Ukrainian tennis players live ‘parallel lives’ at Billie Jean King Cup


In Asheville, North Carolina, the Ukrainian women’s tennis team is in the middle of a match against the American team for the Billie Jean King Cup qualifiers. Meanwhile, bombs rain down on their hometowns as war rages in Ukraine.

“I feel like we have two different realities right now. The tennis court, an incredible atmosphere, an incredible arena here. And then on the other side, we have people dying every day,” Katarina Zavatska told CNN Sport.

Despite a valiant 2-0 comeback, a stunning fightback ultimately failed as Team USA edged Ukraine in the doubles tiebreaker to take the 3-2 draw on Saturday.

Yastremska, ranked 93rd in the world, had beaten world No. 14 Jessica Pegula before Zavatska pulled off an even bigger upset to defeat Shelby Rogers, ranked 155 places above her to level Ukraine at 2-2.

However, a 7-6(5) 6-3 doubles win for Pegula and Asia Muhammad over Kichenok and Yastremska saw the USA through to the finals in November.

Leaving Ukraine

Less than three months ago, Kichenok and Yastremska were away from the tennis court, fleeing the Russian invasion of Ukraine.

On February 25, Kichenok left Ukraine with his parents. She drove 31 hours straight from kyiv to Chisinau, Moldova – a 500 mile journey.

“Honestly, I’ve never felt such fear in my life. My body shook for two hours. I couldn’t speak. It was really shocking. And yes, for a few days I couldn’t eat anything. ” Kichenok told CNN. “Those days were the hardest of my life, I can say that for sure.”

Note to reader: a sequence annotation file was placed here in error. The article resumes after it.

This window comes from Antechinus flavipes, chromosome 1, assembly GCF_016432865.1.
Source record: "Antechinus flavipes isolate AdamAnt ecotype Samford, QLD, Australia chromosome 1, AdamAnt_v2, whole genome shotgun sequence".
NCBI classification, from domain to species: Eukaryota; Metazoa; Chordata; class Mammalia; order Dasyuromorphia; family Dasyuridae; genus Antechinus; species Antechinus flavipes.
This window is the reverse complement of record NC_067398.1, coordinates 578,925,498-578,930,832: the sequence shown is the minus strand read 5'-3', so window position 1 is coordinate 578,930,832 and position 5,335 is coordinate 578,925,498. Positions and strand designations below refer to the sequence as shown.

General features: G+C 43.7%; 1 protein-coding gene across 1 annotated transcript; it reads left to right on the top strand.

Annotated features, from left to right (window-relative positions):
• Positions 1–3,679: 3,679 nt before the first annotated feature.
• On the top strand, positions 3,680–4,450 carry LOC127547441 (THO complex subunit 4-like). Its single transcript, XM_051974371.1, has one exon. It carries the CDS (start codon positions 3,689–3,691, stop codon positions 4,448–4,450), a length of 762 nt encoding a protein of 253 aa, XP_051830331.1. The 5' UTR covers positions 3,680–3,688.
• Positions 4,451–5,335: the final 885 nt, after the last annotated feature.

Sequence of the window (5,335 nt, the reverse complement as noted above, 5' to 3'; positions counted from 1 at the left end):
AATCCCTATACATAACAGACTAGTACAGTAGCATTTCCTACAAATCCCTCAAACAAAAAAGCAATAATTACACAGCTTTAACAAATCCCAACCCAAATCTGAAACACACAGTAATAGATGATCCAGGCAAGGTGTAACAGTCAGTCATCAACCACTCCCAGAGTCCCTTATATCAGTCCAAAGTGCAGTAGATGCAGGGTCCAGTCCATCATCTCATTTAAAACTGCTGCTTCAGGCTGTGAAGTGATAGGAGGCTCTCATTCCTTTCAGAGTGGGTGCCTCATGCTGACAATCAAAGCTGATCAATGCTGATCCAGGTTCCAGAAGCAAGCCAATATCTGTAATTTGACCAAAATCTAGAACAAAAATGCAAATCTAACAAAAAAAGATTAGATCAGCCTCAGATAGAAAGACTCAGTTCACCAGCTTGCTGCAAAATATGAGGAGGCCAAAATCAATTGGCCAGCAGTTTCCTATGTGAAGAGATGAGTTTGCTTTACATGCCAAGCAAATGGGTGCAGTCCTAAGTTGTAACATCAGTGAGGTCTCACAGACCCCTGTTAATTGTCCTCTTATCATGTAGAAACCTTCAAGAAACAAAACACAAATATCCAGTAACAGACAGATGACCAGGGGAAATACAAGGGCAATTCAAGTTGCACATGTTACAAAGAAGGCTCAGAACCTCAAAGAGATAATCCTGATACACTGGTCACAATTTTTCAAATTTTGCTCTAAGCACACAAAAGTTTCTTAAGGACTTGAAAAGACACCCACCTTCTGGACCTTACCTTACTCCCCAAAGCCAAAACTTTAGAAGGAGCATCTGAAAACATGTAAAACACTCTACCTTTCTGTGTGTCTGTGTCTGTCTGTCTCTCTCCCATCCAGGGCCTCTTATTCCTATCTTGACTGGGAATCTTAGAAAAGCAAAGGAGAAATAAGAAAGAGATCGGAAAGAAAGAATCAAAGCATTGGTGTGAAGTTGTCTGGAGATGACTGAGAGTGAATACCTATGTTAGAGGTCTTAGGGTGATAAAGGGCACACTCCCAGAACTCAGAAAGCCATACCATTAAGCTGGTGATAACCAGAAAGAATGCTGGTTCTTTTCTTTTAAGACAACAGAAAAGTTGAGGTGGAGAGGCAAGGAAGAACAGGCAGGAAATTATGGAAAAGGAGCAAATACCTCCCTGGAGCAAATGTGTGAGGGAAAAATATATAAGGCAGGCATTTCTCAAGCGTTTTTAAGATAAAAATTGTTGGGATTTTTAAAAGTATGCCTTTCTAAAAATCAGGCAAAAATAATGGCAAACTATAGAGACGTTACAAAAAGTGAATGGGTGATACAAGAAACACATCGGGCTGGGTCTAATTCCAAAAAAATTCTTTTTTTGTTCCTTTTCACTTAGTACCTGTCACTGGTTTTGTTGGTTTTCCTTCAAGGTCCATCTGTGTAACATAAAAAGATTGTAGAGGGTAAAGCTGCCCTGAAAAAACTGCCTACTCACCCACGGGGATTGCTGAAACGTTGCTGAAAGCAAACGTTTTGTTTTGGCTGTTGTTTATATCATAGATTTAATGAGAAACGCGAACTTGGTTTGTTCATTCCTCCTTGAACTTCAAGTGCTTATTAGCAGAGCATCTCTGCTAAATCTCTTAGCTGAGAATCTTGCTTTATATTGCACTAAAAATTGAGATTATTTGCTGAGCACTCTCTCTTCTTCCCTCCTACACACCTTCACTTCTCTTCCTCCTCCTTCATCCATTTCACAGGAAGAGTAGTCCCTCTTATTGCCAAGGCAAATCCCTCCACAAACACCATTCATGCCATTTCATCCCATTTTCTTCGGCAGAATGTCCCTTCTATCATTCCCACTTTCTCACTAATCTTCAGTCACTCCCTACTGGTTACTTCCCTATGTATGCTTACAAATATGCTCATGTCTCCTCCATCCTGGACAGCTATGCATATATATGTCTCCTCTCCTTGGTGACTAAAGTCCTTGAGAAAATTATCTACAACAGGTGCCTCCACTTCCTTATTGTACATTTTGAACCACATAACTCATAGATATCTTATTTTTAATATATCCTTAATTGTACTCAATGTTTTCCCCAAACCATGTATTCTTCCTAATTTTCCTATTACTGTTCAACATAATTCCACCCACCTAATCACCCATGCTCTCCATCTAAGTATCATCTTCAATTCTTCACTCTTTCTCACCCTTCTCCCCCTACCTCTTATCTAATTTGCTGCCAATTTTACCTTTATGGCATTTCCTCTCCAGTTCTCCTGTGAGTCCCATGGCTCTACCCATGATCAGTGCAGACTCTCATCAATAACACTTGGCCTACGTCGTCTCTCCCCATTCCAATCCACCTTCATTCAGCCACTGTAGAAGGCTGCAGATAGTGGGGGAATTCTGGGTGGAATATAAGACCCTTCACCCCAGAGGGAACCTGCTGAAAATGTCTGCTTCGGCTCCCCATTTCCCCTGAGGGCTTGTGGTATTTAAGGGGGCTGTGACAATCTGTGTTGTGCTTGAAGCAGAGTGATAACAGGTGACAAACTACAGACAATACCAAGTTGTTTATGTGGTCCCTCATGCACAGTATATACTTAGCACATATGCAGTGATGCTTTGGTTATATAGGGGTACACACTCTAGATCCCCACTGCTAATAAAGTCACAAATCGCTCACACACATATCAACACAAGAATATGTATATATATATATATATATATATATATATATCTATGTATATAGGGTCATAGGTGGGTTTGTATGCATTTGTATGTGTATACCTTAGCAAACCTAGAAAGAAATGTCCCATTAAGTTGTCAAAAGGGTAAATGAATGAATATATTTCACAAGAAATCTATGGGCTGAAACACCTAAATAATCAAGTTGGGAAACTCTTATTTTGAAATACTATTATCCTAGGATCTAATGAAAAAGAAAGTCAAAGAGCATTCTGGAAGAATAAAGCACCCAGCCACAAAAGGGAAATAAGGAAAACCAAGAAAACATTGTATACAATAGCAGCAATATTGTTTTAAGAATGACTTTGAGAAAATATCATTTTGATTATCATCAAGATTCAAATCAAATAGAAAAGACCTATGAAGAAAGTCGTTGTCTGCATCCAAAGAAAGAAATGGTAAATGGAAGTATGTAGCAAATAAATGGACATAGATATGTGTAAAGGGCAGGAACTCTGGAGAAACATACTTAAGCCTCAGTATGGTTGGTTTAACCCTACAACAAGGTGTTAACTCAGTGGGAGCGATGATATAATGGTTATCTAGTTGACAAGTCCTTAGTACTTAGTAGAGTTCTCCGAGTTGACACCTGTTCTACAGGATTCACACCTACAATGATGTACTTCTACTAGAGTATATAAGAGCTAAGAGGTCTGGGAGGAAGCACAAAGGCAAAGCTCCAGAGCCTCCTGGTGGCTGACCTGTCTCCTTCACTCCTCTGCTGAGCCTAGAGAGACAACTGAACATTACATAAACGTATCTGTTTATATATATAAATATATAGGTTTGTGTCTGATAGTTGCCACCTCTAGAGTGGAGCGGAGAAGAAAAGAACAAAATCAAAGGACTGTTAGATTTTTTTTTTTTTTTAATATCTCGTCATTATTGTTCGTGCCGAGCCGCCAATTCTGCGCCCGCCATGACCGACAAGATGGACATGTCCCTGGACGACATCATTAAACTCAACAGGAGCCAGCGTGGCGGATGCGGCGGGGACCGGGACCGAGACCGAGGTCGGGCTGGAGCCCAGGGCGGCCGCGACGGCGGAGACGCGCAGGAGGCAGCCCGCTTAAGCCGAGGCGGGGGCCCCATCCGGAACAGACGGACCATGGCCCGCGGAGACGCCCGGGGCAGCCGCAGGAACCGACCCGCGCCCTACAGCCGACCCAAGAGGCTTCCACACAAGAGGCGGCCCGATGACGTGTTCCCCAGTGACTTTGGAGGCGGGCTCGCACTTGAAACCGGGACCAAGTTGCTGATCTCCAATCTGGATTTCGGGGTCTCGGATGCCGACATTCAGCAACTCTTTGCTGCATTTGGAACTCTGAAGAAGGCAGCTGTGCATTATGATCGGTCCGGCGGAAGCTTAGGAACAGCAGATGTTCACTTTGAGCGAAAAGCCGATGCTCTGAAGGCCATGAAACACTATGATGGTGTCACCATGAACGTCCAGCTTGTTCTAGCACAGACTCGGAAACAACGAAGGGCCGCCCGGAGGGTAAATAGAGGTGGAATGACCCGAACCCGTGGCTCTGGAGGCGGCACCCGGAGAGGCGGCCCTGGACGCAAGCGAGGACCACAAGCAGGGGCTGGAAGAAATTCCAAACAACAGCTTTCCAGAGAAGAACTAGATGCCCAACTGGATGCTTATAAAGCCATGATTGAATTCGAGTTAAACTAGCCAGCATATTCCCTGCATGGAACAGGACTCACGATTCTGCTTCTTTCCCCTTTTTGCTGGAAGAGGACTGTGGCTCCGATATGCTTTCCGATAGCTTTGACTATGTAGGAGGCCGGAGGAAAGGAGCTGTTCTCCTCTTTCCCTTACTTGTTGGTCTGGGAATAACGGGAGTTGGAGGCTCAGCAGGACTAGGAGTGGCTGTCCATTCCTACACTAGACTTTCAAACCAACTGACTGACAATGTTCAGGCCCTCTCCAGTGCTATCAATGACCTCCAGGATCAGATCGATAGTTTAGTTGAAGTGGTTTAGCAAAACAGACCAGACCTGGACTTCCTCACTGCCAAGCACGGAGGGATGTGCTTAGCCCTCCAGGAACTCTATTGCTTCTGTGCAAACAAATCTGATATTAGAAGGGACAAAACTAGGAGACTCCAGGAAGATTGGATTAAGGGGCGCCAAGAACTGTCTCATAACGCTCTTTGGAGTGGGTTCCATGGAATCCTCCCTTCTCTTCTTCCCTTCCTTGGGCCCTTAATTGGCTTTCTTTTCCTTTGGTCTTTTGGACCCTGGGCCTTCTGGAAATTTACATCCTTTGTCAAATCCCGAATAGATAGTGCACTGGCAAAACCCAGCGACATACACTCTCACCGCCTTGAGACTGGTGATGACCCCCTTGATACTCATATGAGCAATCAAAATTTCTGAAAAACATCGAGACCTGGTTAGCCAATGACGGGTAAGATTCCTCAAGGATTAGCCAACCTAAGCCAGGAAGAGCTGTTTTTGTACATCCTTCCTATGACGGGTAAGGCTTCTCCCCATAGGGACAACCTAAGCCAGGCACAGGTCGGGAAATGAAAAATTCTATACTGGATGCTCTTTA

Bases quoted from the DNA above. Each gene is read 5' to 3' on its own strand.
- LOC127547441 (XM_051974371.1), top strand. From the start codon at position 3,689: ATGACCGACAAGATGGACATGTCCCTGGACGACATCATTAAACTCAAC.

Lyudmyla’s sister, Nadiia, had left Ukraine early to prepare for the Indian Wells Open and discovered the information war.

“I knew my sister was over there in kyiv, my mother is over there in kyiv, my father is in kyiv. And it was just – until they arrived in Moldova – just two days of hell”, Nadiia told CNN Sport. “I mean, I’ve never experienced anything like it. That fear is just hard to put into words. It separated me. I had constant panic attacks.”

Yastremska crossed the Danube into Romania from Izmail with her younger sister the same day the Kichenoks left Kyiv. But unlike Lyudmyla, the Yastremska sisters had to abandon their parents.

“That day I will remember all my life when I left, especially when we crossed the border,” Yastremska told CNN. “You see your parents across the river and you just didn’t realize until the end how this happened, how these things can happen in 2022.”